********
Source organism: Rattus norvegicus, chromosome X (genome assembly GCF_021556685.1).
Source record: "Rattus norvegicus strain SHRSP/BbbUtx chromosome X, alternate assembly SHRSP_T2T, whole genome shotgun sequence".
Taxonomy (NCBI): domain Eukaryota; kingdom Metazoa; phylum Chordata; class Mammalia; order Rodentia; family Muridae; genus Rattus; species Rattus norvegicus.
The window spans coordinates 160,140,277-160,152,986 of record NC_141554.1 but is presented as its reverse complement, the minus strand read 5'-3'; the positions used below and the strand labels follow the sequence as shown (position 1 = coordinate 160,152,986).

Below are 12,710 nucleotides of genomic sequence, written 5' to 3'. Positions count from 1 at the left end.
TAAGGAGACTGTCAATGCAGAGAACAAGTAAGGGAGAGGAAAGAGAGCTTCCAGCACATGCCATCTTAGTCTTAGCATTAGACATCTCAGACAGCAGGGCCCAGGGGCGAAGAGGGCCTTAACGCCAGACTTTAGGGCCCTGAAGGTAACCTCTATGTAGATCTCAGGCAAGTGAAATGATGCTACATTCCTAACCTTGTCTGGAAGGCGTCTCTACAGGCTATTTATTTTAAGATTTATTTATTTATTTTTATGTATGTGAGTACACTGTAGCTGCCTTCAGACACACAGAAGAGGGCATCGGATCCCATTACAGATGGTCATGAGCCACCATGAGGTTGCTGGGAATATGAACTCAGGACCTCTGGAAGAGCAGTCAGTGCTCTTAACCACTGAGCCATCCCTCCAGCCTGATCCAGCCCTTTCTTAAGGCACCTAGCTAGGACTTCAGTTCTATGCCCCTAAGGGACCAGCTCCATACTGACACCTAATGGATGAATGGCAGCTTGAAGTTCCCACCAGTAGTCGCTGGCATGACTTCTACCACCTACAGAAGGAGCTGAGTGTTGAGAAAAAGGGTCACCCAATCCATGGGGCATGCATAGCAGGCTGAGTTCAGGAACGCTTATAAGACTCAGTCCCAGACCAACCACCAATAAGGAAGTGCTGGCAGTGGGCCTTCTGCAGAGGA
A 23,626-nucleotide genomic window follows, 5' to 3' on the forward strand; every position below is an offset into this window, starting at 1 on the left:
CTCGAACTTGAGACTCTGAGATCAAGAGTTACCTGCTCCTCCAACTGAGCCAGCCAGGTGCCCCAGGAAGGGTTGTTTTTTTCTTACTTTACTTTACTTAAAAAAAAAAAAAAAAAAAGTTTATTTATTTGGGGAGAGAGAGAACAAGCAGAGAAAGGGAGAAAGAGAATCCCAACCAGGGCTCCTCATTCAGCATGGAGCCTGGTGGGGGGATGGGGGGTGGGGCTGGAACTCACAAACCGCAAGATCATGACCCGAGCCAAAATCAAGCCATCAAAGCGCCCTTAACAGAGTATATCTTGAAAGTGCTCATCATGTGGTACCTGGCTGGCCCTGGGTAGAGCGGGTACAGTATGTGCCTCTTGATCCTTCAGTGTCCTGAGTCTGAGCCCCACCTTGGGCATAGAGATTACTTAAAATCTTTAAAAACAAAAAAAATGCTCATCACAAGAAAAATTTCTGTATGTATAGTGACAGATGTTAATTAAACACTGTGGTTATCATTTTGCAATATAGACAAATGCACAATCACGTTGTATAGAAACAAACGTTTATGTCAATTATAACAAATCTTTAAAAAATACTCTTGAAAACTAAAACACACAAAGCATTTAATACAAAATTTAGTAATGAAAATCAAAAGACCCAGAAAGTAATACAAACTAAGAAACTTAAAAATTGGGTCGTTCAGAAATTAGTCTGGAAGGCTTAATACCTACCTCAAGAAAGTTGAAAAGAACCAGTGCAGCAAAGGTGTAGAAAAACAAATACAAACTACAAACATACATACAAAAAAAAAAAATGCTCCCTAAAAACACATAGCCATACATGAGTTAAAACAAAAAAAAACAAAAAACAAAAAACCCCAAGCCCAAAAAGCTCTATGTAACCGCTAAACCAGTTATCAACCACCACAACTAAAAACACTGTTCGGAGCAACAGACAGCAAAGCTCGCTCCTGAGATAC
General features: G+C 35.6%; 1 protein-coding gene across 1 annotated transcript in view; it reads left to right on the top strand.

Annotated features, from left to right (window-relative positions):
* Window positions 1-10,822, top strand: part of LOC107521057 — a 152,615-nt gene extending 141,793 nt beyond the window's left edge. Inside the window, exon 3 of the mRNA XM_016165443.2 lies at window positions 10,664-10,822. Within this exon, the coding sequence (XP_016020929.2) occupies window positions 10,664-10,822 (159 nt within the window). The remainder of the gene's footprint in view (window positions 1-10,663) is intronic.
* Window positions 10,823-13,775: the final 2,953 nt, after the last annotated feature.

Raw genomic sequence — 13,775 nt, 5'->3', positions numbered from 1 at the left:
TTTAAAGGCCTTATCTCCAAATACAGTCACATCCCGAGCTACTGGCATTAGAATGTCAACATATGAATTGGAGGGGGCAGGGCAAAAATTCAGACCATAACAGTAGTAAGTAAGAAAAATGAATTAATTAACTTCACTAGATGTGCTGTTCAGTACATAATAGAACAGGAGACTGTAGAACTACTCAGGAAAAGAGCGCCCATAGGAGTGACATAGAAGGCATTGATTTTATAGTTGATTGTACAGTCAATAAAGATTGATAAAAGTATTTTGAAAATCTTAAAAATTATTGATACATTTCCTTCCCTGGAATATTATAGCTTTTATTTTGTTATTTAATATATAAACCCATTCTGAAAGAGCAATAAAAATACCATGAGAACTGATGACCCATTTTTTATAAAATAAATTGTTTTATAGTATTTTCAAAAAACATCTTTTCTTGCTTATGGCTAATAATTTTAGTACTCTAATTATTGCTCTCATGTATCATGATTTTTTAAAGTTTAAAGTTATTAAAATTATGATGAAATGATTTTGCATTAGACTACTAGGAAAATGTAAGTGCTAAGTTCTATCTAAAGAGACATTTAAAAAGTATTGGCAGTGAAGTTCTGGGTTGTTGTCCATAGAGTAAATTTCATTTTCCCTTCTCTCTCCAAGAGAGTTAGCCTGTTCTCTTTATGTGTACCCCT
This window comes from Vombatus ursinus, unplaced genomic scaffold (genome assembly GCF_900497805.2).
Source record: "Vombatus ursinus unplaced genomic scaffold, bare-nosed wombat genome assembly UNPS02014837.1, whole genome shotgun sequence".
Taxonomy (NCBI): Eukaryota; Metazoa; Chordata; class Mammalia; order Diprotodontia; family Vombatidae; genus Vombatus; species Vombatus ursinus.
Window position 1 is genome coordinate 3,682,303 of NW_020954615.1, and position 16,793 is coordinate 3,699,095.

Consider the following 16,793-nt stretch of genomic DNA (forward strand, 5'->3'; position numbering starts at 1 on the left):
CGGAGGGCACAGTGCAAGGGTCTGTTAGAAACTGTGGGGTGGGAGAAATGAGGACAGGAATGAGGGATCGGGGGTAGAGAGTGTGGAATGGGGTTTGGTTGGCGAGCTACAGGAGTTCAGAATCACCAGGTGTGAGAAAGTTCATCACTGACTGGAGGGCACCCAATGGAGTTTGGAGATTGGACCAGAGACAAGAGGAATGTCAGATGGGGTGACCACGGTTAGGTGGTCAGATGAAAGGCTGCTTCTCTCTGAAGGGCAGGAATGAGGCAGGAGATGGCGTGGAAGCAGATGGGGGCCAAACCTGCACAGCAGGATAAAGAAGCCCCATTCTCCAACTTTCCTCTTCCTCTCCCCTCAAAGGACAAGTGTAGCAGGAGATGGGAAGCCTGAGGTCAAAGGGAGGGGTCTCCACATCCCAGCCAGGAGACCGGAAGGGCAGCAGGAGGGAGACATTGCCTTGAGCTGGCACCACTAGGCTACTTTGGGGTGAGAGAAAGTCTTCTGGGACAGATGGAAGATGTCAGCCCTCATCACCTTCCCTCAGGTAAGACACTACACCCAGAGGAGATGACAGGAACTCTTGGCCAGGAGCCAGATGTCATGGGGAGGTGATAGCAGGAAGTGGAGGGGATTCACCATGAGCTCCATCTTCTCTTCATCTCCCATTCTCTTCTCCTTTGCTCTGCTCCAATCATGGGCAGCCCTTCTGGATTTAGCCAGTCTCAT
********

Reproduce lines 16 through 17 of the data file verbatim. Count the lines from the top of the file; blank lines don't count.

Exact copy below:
Source record: "Vombatus ursinus unplaced genomic scaffold, bare-nosed wombat genome assembly UNPS02014837.1, whole genome shotgun sequence".
Taxonomy (NCBI): Eukaryota; Metazoa; Chordata; class Mammalia; order Diprotodontia; family Vombatidae; genus Vombatus; species Vombatus ursinus.